“I like to say Black people do this thing I like to call glamouring, we glamour…What Black people tend to do is we tend to mesmerize the person who’s acting on us. A lot of what we do, everything from shucking and jiving, to Michael Jackson moonwalking, it’s all glamouring.”
I am curious about glamouring both in the more obvious or conventional sense of aesthetic beauty and too much-ness, and according to Jafa’s articulation. I’m interested in glamouring specifically as it can be understood and lived by Black queer women; glamouring as evasion, self-protection, self-defense, and rendering parts of the self opaque or inaccessible, especially to the insatiable beast that is white supremacist consumer culture; glamouring as the pursuit of beauty and sweetness in spite of and from within the ruin by which we refuse to be defined; glamouring as the practice of living a life of one’s own design. I will also be using this project to think through what I’m calling for now the Black fem[me]/feminist sublime, a way of looking that takes into account beauty and the aesthetic quality of a landscape or experience as well as the violence and abjection this beauty can obscure. “Process is the project” makes room for creative work as inquiry, so rather than making declarative statements about what glamouring and the Black fem[me]/feminist sublime are and are not, I’m eager to think and imagine alongside Sula, Daughters of the Dust (both film and novel), Wayward Lives, Beautiful Experiments, Demonic Grounds, The Black Shoals, Le baobab fou, Suzanne Césaire’s essay “The Great Camouflage,” the films Fast Color and the Giverny Document (Single Channel) among other works, drawing up a theory to converse with other artists and thinkers as well as an aesthetic and ethical principle to apply to and think about in my own prose and poetry.
In addition to my future self in a moment of insecurity where I may be tempted to sit in self-deprecation, I’m writing for and accountable to my mother, the three mothers preceding her, and the generations prior whose names I can’t verbalize but know somewhere deep within; I’m also writing for my class 5 teacher Ms. Sagoe, my class 6 English teacher Mrs. Baah, my secondary school Literature Teacher Mrs. Odamtten, and my professor-aunties from grad school, because I want so badly for them to be proud of me even now; for Black girls who might be looking for a way to orient themselves in relation to the world around us; for Black femmes who live daily by the assertion that “beauty is not a luxury,” but rather “an absolute necessity,” and who are or yearn to be ungovernable.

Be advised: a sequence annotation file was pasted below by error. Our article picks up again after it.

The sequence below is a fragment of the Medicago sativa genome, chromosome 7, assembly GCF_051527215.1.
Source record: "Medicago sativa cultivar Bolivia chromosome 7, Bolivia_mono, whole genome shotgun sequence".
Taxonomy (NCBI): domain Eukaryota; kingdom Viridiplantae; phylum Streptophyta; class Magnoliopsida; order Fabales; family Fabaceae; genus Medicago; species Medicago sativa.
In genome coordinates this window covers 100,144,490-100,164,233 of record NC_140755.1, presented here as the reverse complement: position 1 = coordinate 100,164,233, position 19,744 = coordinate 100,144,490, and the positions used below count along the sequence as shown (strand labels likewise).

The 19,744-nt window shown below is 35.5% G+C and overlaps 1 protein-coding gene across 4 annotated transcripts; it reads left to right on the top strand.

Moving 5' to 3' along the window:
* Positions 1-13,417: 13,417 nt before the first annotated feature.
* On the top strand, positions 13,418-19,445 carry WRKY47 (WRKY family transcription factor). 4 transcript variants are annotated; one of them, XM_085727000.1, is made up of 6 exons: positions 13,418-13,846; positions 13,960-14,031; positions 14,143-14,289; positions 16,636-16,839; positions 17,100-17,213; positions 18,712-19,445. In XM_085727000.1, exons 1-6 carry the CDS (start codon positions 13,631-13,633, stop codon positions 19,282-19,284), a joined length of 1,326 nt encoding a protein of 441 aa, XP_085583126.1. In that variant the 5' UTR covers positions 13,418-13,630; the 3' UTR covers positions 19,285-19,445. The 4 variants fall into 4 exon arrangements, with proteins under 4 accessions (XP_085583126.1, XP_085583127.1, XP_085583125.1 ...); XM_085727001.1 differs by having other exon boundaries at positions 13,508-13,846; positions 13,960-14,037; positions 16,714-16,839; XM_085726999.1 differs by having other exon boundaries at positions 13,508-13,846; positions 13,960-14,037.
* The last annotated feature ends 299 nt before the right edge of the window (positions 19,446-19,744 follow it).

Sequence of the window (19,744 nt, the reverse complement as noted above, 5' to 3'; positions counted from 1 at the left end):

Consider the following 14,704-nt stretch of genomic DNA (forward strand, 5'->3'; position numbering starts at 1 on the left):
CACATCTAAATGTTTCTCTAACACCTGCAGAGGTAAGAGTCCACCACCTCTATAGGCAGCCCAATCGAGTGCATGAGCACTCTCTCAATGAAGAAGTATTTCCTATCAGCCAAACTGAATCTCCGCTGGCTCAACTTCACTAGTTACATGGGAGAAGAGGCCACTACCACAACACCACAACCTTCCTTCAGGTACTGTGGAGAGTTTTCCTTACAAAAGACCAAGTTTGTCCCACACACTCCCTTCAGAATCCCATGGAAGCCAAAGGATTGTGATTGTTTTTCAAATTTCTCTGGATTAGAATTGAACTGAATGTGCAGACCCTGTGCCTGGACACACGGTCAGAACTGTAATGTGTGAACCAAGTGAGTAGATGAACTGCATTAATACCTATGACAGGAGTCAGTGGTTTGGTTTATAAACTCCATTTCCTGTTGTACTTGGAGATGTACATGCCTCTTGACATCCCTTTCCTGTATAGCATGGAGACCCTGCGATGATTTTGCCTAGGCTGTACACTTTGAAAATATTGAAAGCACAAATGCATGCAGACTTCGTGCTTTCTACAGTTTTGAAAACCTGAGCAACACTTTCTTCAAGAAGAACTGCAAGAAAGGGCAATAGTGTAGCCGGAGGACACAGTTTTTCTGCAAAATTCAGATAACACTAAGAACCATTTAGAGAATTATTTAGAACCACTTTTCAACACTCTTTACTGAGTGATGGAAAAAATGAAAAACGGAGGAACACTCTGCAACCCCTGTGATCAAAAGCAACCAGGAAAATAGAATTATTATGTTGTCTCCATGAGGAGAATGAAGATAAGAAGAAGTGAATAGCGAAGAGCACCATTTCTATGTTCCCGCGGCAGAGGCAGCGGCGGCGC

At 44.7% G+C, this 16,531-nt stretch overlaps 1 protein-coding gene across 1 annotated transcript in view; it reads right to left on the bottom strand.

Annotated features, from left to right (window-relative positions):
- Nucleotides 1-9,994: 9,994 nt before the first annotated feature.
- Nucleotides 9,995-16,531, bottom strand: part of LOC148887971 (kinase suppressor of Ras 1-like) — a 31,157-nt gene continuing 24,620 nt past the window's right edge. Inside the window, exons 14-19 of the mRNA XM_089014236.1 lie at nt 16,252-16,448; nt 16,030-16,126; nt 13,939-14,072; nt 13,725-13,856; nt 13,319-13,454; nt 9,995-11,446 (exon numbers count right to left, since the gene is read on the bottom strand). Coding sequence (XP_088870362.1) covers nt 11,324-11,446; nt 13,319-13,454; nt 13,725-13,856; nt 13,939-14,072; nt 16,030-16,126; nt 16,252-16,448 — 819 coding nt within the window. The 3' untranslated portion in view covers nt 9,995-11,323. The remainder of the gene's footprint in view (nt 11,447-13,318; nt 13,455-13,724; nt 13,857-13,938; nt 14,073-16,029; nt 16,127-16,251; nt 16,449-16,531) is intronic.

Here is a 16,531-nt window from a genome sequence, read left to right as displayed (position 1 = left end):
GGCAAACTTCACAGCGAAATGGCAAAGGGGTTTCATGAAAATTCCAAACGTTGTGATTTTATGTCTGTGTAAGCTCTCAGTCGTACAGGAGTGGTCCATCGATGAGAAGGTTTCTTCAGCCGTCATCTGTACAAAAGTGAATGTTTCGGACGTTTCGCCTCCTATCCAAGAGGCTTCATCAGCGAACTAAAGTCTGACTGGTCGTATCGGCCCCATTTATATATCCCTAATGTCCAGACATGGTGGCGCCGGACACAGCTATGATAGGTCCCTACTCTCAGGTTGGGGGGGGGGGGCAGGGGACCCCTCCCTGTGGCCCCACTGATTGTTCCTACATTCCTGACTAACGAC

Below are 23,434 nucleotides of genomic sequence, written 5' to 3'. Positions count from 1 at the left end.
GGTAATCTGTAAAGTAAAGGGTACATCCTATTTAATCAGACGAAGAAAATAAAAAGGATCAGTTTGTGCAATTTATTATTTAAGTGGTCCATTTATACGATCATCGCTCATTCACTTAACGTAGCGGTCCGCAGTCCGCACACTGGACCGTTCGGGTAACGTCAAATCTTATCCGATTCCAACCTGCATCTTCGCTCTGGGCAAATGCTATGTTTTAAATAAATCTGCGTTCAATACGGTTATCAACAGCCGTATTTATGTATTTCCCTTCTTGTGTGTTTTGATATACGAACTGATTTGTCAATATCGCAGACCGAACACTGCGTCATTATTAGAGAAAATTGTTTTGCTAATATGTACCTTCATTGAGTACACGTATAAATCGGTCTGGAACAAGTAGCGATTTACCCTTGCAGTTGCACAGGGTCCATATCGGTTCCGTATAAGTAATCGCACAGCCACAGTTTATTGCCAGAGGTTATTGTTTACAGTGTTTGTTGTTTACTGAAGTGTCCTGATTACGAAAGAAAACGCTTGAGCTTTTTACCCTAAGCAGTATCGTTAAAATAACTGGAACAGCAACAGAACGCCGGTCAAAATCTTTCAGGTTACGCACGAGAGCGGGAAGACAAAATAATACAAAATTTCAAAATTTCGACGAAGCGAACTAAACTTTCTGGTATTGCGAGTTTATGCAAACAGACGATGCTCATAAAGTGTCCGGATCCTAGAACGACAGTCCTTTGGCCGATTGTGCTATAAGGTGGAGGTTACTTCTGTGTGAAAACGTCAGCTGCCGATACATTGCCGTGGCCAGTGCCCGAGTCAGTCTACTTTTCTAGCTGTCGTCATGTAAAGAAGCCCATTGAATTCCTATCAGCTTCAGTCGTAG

Despite turning away and running from my loneliness, glamouring and the Black femme/feminist sublime are not as far removed from the isolation I fear I continue to refer to though I do not feel it nearly as much as I once did; I have felt more loved and held this past year than I have felt in a very long time. Glamouring has also meant for me a very self-conscious and hyper-feminine performance of beauty or as close as I could get to it considering my lack of skill in the realm of face, a carefully constructed persona that allowed me to deflect or pretend to not feel daily acts of indignities and small and colossal acts of violence committed by assorted whites and by men that I allowed close enough to me to hurt (and those I did not allow who still hurt anyway). And what else is dreaming the sublime through a Black femme/feminist lens, or rather heavily tinted sunglasses, if not the charting of an “affective map” that details how we create space for “love and magic” from within and hopefully beyond crisis and violence? As always, I end at the beginning, proving to my self that neither point in the journey is more important or necessary than the other when one is wandering and wondering.
Extract from Week 1 Journal, March 22nd:
Eating Beauty As Though I Am Starved